Last month columnist Bill Coates and I ventured into the Valley of Death.
At least I think that is what former Pinal County Sheriff Paul Babeu called it.
Anyway, Vekol Valley runs through the heart of the Sonoran Desert National Monument west of Casa Grande and south of Interstate 8. The valley is bisected by a primitive dirt road that runs south of the interstate, eventually connecting with roads through the Tohono O’odham Nation. Because of this, and its isolation from any developed communities, the valley has been a known smuggling corridor.
For years drug smugglers and groups of illegal immigrants used the corridor to walk from the border up to I-8 for pickup. We would regularly report on busts made by Pinal County deputies along I-8 or U.S. Border Patrol agents in the valley. Sometimes there were even reports of rescues of large groups found dehydrated in the desert during summer.
The smugglers would usually be found wearing camo, carrying backpacks and wearing carpet on their boots to cover their tracks.
It became routine to have at least one or two such busts a week.
But times are a changing.
The last couple of years, reports of apprehensions in the area have tapered off. While busts seem to have become less frequent in this area, they have picked up on Interstate 10, indicating a possible shift to more conventional smuggling through ports and along the major highways.
Bill and I set out to see firsthand what conditions are now like in the valley. Besides, it was the heart of the wildflower season, and the desert was like a colorful painter’s palette.
Our destination was the Table Top Mountain trailhead, which we planned to climb. To get there we had to drive 12 miles down Vekol Road, and then another 2 miles on a more primitive side road.
The first indication that things had changed was the number of snowbird RVers set up along the first mile of the road, complete with their microwave TVs.
They didn’t seem all that concerned.
We then came upon the monument kiosk, where we picked up a map and passed a warning sign. The signs are placed at all the access roads in the monument and read: “Travel caution: Smuggling and illegal immigration may be encountered in this area.” They were installed 10 years ago and replaced more intense warning signs. At the time, Babeu mocked the warnings and told the press the U.S. Bureau of Land Management, which controls the monument, would have been better served with warning signs for the smugglers.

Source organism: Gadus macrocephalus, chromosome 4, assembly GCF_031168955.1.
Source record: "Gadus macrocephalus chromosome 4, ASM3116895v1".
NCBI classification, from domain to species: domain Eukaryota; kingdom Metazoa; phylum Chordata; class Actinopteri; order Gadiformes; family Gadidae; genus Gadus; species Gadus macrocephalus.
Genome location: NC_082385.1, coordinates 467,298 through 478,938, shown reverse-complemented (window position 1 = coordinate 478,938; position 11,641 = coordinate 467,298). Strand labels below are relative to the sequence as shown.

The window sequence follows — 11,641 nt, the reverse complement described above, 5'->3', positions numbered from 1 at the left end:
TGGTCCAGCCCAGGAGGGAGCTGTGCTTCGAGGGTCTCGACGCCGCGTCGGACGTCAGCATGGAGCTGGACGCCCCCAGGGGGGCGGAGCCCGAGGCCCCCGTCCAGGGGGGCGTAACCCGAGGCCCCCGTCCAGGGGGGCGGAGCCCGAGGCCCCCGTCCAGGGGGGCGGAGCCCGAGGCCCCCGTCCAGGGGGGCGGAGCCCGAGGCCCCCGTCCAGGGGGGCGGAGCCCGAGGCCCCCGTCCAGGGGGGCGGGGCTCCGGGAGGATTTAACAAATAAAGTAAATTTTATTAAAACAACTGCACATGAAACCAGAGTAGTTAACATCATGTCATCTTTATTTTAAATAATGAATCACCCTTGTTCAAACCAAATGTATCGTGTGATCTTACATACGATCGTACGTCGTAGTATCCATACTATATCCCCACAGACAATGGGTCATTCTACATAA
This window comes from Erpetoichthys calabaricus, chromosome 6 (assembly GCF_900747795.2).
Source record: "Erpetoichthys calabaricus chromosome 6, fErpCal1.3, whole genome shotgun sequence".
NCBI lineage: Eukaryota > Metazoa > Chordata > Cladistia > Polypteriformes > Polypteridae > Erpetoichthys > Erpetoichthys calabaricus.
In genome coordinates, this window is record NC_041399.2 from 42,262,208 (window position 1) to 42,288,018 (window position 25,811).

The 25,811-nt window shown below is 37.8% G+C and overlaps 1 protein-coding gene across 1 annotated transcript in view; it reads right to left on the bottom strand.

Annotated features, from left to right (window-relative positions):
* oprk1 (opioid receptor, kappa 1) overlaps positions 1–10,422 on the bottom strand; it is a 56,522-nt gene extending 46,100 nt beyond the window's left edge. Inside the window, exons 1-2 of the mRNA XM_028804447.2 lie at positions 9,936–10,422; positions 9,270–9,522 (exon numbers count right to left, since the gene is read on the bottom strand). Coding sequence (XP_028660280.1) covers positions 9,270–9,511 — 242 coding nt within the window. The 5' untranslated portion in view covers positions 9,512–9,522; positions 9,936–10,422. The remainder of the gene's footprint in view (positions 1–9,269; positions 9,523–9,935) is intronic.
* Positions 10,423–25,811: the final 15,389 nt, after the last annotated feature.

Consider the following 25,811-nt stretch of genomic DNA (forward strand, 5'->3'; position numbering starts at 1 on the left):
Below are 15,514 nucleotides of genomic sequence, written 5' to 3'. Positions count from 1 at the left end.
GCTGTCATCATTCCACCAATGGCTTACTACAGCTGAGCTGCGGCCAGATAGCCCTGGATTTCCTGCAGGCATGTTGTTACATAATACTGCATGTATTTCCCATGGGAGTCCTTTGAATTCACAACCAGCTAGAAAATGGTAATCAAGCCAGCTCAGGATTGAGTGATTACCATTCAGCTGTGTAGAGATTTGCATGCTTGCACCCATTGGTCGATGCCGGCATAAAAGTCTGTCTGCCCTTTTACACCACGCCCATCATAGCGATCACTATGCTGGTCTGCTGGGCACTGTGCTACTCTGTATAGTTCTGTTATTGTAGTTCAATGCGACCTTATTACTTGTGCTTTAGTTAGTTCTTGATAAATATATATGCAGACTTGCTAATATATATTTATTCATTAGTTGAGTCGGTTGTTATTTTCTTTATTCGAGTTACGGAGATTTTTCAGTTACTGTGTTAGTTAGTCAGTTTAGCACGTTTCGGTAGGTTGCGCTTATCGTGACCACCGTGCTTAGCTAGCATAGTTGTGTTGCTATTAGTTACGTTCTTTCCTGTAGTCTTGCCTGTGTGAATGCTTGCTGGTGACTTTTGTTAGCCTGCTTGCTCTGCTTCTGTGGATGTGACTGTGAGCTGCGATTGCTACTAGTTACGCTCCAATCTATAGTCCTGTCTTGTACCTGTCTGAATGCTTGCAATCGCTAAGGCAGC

In our Sunday drive to the trailhead we encountered no other vehicles. At the trailhead, there is a campground, with three sites and a toilet. It was in good condition but didn’t look like it had seen much activity in recent years.
I looked at the register. Two people had hiked the trail the day before, and a couple during the week. I didn’t see any names of campers. For years, even BLM rangers had advised against camping in the monument south of I-10.
Bill and I spent the next six hours hiking the trail to the top of Table Top and back. It is an incredible hike with an incredible view, much better than the seasonally crowded hike up Picacho Peak.
We encountered no one and saw no evidence of illegal activity. Another couple came after us but didn’t hike far enough, or long enough, to see us. They did sign the register, complaining about the road, but praising the flowers.
Bill and I got off the mountain and reached our vehicle by 4 p.m., enough time to make it back to I-8 before dark.
But on the drive out we did encounter a local resident blocking the road — a stubborn desert tortoise.
After some intense negotiation. He let us pass.
You can contact Andy Howell at email@example.com.